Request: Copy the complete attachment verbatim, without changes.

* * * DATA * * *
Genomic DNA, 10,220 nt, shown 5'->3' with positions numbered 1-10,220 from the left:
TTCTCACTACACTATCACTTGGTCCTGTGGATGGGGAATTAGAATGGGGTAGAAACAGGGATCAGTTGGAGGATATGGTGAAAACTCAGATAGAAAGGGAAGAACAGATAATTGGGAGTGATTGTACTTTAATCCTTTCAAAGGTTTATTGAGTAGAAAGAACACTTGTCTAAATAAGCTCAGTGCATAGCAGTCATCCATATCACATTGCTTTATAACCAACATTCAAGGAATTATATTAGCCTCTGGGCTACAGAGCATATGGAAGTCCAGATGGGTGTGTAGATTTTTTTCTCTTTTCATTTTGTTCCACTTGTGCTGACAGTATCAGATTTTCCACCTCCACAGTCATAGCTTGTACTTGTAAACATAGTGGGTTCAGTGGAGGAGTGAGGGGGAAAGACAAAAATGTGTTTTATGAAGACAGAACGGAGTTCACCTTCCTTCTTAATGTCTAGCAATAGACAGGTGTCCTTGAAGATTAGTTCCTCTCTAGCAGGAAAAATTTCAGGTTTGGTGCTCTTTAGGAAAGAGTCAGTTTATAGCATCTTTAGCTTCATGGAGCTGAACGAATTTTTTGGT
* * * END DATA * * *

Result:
Genomic DNA, 10,220 nt, shown 5'->3' with positions numbered 1-10,220 from the left:
TTCTCACTACACTATCACTTGGTCCTGTGGATGGGGAATTAGAATGGGGTAGAAACAGGGATCAGTTGGAGGATATGGTGAAAACTCAGATAGAAAGGGAAGAACAGATAATTGGGAGTGATTGTACTTTAATCCTTTCAAAGGTTTATTGAGTAGAAAGAACACTTGTCTAAATAAGCTCAGTGCATAGCAGTCATCCATATCACATTGCTTTATAACCAACATTCAAGGAATTATATTAGCCTCTGGGCTACAGAGCATATGGAAGTCCAGATGGGTGTGTAGATTTTTTTCTCTTTTCATTTTGTTCCACTTGTGCTGACAGTATCAGATTTTCCACCTCCACAGTCATAGCTTGTACTTGTAAACATAGTGGGTTCAGTGGAGGAGTGAGGGGGAAAGACAAAAATGTGTTTTATGAAGACAGAACGGAGTTCACCTTCCTTCTTAATGTCTAGCAATAGACAGGTGTCCTTGAAGATTAGTTCCTCTCTAGCAGGAAAAATTTCAGGTTTGGTGCTCTTTAGGAAAGAGTCAGTTTATAGCATCTTTAGCTTCATGGAGCTGAACGAATTTTTTGGT